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Ely Hatton

Obituary of Foster Ely, New York City.

Rev. Dr. Foster Ely, whose death occurred in New York City recently, was born in 1836. He enlisted as a Confederate soldier in Company A (Captain Brown, of Canton, Miss.), 18th Mississippi Infantry, Barksdale's Brigade, and later served as a chaplain. He was with General Lee and received a wound at Malvern Hill. In 1862 he was made chaplain of the 18th Mississippi Infantry and also served as chaplain of the post at Mobile, Ala., Montgomery, Ala., Rome, Ga., and Richmond, Va.

In the memorial resolutions passed by the New York Camp of Confederate Veterans it is said:

"Whether in the field, forum or pulpit, Comrade Ely was always actuated by a strict sense of duty; and by his example more than by his precept he not only guided but led all with whom he came in contact to those paths along the highway of life the borders of which are fragrant with the blossoms of peace and contentment. Dedicating his life to the service of the Divine Master, he recognized the duty of rendering "unto Caesar the things which are Caesar's" and bore to his grave evidences of this in the scars from wounds received at Malvern Hill. As a soldier he was without repraoch, as a pastor without guile, as a friend without doubt, as a man without fear, and in the humble walks of life a light that never lost its brightness. The world is better that such men have lived, and the grave has won no victory in his death, for his memory will live beyond the sting of death. Recognizing the many qualities of heart and mind that have endeared Comrade Ely to all who have been privileged to feel the sweet influence of his genial nature, this Camp in regular and stated meeting on the 23d of March, 1916.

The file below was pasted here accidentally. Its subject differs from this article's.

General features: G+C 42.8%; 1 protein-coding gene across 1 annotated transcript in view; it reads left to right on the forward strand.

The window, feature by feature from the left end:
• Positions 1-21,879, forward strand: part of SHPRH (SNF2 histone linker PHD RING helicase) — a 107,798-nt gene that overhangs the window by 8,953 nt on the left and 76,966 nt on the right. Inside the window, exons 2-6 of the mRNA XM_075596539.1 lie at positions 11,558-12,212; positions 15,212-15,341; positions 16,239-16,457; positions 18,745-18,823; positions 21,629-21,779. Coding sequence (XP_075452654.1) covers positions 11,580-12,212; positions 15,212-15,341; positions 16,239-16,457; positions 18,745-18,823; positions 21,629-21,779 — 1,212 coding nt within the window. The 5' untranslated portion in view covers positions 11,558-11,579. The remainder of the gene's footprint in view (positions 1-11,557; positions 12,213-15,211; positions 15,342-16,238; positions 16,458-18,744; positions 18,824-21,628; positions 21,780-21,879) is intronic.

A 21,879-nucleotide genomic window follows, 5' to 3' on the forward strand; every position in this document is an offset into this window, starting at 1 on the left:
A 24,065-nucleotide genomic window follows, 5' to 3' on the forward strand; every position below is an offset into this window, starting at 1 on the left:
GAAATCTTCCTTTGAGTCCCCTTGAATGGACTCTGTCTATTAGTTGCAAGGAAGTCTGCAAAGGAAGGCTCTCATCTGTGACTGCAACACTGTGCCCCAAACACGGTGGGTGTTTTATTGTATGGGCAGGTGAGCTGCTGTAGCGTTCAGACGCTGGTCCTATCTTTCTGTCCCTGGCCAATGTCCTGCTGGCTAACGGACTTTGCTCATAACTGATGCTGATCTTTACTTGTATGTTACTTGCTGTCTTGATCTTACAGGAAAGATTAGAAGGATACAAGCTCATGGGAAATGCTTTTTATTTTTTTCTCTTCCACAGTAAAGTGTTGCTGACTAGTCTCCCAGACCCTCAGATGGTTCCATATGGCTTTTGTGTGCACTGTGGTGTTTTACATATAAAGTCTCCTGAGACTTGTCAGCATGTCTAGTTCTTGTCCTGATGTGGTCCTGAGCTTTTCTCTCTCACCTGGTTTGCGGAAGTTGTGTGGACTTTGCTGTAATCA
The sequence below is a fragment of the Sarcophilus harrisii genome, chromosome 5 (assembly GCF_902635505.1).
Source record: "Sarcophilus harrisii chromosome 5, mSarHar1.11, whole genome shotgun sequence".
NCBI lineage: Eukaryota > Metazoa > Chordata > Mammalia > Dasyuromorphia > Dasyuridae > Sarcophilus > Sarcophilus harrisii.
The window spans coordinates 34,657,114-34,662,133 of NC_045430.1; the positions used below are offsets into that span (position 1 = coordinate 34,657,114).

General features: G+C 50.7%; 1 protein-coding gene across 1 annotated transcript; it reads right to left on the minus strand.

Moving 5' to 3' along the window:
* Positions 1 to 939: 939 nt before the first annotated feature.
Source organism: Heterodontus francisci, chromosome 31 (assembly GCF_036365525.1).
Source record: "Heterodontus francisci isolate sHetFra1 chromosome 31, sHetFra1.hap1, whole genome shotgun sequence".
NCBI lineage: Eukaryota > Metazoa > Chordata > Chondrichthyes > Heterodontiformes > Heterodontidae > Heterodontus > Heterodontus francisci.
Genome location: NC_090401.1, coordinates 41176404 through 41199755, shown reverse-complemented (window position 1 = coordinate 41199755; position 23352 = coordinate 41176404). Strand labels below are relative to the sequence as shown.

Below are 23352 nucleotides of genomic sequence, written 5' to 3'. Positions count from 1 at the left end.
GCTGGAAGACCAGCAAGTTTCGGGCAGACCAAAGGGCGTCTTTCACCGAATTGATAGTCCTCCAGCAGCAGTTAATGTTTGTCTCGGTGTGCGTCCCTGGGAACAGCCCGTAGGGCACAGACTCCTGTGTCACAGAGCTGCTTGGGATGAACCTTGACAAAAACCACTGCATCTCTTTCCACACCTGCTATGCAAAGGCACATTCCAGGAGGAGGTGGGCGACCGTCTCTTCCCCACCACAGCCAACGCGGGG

"Resolved,That in the death of Comrade Foster Ely this world has lost a Christian gentleman, this Camp a cherished comrade, his associates a wise counselor, and weak humanity an unselfish friend."

[Clarence R. Hatton, Adjutant, U. C. V. of N. Y.]

SOURCE: Confederate Veteran Magazine, June, 1916.

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